Do Schools Kill Creativity? (Video post)

Below you will find one of my favorite YouTube education videos of all time from Sir Ken Robinson on whether or not school systems kill creativity. While I don’t personally go that far, I do find his analysis of the industrialized school system and the American public school system to be fascinating in particular. At our core, we teachers know that not every kid is the same and that we must differentiate (to the best of our ability) to help children reach their potential. However, we only have so many minutes in a day and minutes with a given student, and that number gets lower as you add more students into a classroom and more classes to a day and more courses to our loads. So my mind cannot help but question – what if it’s not us and our style or our students who are flawed but the basics of our system? What if the industrialized system of moving children through a standardized, for all intents and purposes, machine is what’s flawed? I have some ideas about what could replace it, and many of them, in my dreams, involve something like England’s Summerhill school. However, I’m more practical than my dreams, so I know better than to think it’s that simple. Just the same, I won’t give up trying to imagine different versions of what we have. And this video, no matter how many times I watch it, always gets me thinking about what other ways we could do this thing we all love so much…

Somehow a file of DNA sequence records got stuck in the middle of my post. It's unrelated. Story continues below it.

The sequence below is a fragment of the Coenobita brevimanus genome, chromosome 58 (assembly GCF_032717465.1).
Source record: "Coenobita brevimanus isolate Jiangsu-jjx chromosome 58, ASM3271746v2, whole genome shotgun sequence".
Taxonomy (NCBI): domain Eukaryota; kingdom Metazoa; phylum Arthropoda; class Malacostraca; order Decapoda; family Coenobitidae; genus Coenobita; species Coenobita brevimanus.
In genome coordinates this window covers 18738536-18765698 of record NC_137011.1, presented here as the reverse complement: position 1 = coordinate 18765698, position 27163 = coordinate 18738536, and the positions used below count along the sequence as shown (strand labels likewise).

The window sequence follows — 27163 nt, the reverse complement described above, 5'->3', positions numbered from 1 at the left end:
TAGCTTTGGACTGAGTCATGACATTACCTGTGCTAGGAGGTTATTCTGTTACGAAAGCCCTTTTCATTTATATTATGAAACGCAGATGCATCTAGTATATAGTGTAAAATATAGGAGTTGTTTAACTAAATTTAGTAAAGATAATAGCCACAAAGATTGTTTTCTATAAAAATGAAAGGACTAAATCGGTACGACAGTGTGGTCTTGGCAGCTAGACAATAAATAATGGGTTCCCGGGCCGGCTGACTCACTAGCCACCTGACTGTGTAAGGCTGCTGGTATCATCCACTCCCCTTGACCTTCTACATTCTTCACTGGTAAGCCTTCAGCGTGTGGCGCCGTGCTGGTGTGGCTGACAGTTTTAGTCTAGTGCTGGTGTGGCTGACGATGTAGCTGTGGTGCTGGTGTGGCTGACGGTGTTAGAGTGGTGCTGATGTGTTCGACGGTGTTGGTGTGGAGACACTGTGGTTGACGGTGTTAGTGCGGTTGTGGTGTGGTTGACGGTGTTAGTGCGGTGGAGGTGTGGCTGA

2 thoughts on “Do Schools Kill Creativity? (Video post)

  1. Have you ever seen ACCEPTED, where they created the South Harmon Institute of Technology? This is the firs thing I thought of. They didn’t want to go to a college because of the money and the fact that it was ruining creativity so they created their own school, own curriculum, etc.. and went to do what they wanted to do while learning how to do it.

    • Yea I LOVED that movie for all the reasons beyond the comedy (though of course I loved that too). I think about sometimes what it would mean if we pushed aside all of our assumptions about what a school and a classroom “should be” and “must be” and instead start again from scratch, without assumptions. I wonder then what we would come up with in this day and age. Maybe the same, maybe better, maybe worse. I don’t know! But I like the idea of school becoming about creativity instead of production.

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